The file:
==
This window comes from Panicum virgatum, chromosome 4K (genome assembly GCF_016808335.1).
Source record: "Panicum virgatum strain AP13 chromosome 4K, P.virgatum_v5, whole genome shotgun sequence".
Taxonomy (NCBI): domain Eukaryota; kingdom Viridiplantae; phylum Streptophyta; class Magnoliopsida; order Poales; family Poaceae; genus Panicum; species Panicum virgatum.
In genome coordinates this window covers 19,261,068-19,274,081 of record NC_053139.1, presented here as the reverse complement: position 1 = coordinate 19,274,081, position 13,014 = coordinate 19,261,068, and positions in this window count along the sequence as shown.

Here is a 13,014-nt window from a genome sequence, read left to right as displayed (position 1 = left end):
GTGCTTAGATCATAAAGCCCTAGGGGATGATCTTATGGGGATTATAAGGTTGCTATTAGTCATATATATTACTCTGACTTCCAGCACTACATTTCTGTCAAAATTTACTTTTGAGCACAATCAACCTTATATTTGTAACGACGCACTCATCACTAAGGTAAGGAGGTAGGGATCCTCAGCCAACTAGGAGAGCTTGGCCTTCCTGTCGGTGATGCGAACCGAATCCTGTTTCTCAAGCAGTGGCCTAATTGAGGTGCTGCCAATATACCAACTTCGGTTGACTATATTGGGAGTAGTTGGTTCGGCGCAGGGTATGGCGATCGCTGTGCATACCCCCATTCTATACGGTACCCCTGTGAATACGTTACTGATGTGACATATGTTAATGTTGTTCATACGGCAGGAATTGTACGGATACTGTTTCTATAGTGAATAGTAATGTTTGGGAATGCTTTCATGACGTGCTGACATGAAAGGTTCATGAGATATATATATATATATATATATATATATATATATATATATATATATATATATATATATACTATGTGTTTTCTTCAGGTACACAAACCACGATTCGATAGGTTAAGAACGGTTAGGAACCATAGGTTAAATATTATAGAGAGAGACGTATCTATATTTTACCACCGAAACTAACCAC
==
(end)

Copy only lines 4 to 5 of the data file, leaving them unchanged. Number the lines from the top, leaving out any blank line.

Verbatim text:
In genome coordinates this window covers 19,261,068-19,274,081 of record NC_053139.1, presented here as the reverse complement: position 1 = coordinate 19,274,081, position 13,014 = coordinate 19,261,068, and positions in this window count along the sequence as shown.

Here is a 13,014-nt window from a genome sequence, read left to right as displayed (position 1 = left end):